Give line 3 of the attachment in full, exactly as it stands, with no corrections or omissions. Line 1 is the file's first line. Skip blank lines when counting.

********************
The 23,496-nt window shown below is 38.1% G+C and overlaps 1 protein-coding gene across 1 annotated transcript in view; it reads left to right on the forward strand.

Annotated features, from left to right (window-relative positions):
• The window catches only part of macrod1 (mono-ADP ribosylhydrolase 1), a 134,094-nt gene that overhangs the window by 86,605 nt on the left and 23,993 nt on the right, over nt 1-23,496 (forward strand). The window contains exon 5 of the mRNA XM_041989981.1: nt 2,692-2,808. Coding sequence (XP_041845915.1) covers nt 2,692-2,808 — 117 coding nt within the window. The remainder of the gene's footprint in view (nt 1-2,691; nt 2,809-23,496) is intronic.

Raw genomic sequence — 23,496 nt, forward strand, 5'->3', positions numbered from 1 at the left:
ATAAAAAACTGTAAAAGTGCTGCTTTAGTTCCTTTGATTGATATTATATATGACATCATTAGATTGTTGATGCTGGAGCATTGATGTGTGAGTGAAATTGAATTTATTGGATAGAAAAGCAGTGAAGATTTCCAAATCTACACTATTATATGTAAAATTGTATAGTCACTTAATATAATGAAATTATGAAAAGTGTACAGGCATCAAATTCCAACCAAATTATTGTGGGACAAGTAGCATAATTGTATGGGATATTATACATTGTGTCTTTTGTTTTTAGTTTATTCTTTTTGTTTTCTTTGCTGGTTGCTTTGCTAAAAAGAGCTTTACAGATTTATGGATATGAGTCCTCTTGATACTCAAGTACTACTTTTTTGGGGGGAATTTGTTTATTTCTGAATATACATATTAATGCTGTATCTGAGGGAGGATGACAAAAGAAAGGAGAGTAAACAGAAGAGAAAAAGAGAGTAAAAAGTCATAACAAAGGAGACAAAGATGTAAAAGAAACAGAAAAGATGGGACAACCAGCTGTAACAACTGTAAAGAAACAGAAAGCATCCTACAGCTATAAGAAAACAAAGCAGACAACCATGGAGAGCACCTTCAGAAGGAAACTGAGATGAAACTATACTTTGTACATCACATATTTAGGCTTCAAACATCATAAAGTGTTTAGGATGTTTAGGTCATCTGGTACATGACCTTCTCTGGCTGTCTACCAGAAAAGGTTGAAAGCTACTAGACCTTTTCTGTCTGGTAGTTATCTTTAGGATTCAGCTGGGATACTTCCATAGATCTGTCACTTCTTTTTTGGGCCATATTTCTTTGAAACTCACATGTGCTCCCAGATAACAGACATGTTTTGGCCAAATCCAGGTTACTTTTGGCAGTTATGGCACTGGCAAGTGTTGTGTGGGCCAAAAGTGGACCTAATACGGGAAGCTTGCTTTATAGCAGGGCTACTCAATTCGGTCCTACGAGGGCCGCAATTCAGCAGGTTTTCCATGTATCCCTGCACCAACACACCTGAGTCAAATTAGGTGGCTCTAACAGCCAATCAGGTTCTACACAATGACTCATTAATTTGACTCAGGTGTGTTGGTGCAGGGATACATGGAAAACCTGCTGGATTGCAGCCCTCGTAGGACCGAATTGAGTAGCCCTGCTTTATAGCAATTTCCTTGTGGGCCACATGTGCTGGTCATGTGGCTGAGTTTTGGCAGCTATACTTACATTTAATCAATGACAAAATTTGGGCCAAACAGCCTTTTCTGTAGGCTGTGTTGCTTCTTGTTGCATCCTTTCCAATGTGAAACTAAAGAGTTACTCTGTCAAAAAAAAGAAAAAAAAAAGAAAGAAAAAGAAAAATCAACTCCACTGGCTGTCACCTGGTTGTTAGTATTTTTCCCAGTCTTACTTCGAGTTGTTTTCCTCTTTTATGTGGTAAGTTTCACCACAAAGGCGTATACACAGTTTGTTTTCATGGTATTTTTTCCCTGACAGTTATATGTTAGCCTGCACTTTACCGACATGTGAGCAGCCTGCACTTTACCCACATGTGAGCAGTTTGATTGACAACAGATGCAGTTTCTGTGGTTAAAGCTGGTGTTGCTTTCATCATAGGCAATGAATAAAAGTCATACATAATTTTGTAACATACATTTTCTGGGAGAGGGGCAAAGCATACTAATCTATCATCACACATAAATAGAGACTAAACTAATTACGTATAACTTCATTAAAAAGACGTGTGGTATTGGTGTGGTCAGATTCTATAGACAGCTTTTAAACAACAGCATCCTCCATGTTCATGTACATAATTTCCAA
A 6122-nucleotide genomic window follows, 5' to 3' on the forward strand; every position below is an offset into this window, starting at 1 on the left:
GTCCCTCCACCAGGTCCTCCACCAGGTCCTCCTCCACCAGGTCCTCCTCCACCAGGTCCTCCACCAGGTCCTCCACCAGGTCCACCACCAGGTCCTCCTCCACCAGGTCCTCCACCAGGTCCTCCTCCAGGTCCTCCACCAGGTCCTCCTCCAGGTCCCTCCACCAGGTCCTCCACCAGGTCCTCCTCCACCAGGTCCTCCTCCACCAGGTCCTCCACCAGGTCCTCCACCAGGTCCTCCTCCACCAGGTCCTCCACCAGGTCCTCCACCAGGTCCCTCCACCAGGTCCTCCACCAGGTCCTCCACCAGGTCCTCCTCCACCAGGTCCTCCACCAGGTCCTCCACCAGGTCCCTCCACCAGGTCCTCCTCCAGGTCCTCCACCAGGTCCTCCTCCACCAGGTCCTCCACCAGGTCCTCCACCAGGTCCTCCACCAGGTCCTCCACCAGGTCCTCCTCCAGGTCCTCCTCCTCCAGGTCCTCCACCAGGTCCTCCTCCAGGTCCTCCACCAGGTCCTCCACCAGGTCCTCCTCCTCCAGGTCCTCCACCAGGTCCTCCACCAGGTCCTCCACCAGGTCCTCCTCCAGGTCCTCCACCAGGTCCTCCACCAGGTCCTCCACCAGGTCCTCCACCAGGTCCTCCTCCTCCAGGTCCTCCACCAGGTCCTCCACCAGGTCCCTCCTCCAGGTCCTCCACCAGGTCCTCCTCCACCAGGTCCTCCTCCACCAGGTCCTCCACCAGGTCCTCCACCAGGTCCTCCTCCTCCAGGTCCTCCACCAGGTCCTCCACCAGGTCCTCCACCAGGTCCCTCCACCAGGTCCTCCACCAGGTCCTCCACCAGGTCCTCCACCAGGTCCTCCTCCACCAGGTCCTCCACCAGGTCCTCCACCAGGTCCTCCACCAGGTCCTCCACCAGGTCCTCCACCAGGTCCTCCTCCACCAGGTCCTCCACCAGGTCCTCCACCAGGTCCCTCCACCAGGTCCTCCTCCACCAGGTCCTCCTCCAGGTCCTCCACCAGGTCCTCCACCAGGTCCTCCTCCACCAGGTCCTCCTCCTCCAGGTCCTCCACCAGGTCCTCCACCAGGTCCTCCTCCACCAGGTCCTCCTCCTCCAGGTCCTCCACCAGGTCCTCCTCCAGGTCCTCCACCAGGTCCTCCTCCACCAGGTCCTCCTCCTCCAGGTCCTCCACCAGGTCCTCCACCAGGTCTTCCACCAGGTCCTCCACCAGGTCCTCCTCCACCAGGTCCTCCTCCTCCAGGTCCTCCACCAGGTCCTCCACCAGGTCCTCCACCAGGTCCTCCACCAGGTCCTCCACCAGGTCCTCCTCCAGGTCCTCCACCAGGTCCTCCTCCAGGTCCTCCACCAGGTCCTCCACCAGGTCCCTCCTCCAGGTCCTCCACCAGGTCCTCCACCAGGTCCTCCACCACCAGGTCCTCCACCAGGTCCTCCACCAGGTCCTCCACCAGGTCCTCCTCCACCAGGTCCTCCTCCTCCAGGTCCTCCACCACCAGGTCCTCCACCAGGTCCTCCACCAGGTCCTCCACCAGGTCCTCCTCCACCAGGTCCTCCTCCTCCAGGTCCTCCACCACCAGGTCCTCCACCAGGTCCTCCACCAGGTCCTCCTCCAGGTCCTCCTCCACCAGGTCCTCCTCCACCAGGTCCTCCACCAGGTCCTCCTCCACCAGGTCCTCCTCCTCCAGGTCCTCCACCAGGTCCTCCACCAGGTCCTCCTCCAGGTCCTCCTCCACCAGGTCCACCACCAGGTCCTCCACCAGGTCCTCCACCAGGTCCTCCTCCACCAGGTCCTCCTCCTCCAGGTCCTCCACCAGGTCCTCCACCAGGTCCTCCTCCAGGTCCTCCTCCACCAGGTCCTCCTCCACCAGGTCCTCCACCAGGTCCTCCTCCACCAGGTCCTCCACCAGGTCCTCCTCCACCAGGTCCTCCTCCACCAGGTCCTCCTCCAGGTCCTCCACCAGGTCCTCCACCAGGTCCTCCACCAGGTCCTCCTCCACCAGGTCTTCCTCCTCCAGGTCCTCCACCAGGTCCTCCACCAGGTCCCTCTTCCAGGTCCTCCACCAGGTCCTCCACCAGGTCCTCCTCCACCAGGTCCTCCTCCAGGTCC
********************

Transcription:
• The window catches only part of macrod1 (mono-ADP ribosylhydrolase 1), a 134,094-nt gene that overhangs the window by 86,605 nt on the left and 23,993 nt on the right, over nt 1-23,496 (forward strand). The window contains exon 5 of the mRNA XM_041989981.1: nt 2,692-2,808. Coding sequence (XP_041845915.1) covers nt 2,692-2,808 — 117 coding nt within the window. The remainder of the gene's footprint in view (nt 1-2,691; nt 2,809-23,496) is intronic.